Ice Age humans may have migrated from northern coastal China to Americas, Japan: study

Chinese scientists and their international counterparts have recently discovered evidence of Ice Age human migrations from northern coastal China to the Americas and Japan by tracing contemporary and ancient human DNA.

It is widely recognized that the ancestors of Native Americans primarily came from Siberia. But recent genetic, geological and archaeological evidence shows that there were many waves of human migrations to the Americas from different parts of Eurasia.

Researchers from the Kunming Institute of Zoology under the Chinese Academy of Sciences and other institutions in China, as well as from Italy, collected more than 100,000 contemporary and 15,000 ancient DNA samples from Eurasia, and identified 216 contemporary and 39 ancient samples which belong to an ancestral lineage that exists in mitochondrial DNA and can be used to track kinship through female lineage.

The researchers discovered two migration waves from northern coastal China to the Americas. The first was during the Ice Age between 26,000 years ago and 19,500 years ago, and the second during the subsequent melting period between 19,000 years ago and 11,500 years ago.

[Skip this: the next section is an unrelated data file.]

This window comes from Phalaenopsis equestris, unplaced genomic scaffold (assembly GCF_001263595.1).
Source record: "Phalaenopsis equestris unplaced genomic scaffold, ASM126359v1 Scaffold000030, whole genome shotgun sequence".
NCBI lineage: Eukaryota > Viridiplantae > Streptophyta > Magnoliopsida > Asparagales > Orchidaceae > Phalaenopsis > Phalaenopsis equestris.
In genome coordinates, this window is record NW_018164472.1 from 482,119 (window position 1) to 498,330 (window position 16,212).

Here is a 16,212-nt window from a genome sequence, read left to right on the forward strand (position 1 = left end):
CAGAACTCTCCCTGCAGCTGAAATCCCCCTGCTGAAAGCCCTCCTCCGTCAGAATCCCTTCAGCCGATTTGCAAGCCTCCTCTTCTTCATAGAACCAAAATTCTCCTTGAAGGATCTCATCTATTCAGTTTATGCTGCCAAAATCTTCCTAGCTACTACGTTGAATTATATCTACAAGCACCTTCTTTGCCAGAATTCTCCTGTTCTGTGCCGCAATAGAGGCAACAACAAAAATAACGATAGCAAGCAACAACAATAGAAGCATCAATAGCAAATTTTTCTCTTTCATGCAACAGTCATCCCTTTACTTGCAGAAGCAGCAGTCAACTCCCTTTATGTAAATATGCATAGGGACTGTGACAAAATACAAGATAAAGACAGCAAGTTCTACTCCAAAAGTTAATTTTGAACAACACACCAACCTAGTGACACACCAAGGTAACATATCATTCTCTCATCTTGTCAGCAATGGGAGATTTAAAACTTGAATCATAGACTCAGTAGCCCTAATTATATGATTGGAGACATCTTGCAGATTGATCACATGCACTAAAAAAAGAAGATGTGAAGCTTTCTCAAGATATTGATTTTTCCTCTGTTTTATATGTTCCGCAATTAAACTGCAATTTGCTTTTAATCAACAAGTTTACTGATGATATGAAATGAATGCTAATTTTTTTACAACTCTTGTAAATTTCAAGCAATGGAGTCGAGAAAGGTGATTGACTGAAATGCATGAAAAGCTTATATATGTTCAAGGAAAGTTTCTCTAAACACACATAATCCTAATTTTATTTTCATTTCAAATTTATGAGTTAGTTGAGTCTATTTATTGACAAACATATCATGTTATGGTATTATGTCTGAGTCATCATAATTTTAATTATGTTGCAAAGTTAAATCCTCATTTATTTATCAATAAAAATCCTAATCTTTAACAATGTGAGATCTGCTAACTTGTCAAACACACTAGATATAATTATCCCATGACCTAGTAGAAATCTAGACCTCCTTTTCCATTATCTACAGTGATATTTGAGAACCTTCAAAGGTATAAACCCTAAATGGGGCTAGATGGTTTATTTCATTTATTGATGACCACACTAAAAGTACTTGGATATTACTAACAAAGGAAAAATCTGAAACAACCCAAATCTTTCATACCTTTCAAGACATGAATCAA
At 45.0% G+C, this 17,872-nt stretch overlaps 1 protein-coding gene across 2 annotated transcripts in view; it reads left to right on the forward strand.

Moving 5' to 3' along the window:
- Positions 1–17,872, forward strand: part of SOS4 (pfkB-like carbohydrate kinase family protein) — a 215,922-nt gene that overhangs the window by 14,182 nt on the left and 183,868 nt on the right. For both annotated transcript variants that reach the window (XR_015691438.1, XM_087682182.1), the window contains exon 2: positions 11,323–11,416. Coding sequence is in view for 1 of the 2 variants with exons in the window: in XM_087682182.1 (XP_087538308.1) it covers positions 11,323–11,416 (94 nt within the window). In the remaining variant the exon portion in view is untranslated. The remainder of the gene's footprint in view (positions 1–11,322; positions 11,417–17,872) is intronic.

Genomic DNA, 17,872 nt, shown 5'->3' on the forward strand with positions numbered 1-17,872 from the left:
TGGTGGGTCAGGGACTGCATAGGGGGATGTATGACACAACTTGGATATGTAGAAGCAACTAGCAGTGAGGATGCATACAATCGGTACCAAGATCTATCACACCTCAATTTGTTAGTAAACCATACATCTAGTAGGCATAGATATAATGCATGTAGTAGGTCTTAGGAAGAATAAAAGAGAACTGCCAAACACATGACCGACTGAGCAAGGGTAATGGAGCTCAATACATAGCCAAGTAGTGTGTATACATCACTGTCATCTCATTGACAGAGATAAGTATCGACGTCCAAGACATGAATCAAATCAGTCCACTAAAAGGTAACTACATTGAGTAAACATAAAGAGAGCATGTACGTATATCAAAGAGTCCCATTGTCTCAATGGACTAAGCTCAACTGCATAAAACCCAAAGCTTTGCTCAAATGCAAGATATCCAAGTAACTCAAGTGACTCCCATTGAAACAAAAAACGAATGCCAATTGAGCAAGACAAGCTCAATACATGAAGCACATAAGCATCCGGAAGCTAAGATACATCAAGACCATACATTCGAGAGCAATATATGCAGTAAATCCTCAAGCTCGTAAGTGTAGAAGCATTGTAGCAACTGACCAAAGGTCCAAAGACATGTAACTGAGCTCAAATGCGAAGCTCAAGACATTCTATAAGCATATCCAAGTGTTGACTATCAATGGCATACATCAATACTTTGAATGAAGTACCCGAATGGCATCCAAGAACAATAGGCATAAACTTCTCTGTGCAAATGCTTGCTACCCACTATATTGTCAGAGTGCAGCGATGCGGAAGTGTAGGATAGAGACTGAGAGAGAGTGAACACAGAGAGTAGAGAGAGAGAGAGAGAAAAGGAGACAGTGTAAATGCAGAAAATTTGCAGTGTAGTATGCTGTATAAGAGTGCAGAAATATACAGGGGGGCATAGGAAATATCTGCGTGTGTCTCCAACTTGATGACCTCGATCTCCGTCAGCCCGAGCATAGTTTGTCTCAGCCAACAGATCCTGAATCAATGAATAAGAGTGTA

They also found that at the time of the second wave, a group of ancient people sharing the same ancestral lineage migrated to Japan.

According to Li Yuchun, the lead researcher at the Kunming Institute of Zoology, the study showed that northern coastal populations in ancient China contributed to the gene pool of Native Americans, in addition to the ancestral sources from Siberia, Australia-Melanesia, and Southeast Asia.

The study also showed that this ancestral source contributed to the Japanese gene pool, especially the indigenous Ainu people. It helps to explain archaeological similarities between the Paleolithic inhabitants of China, Japan and the Americas.

The study was published in the journal Cell Reports.

(Cover images via VCG)

Source(s): Xinhua News Agency

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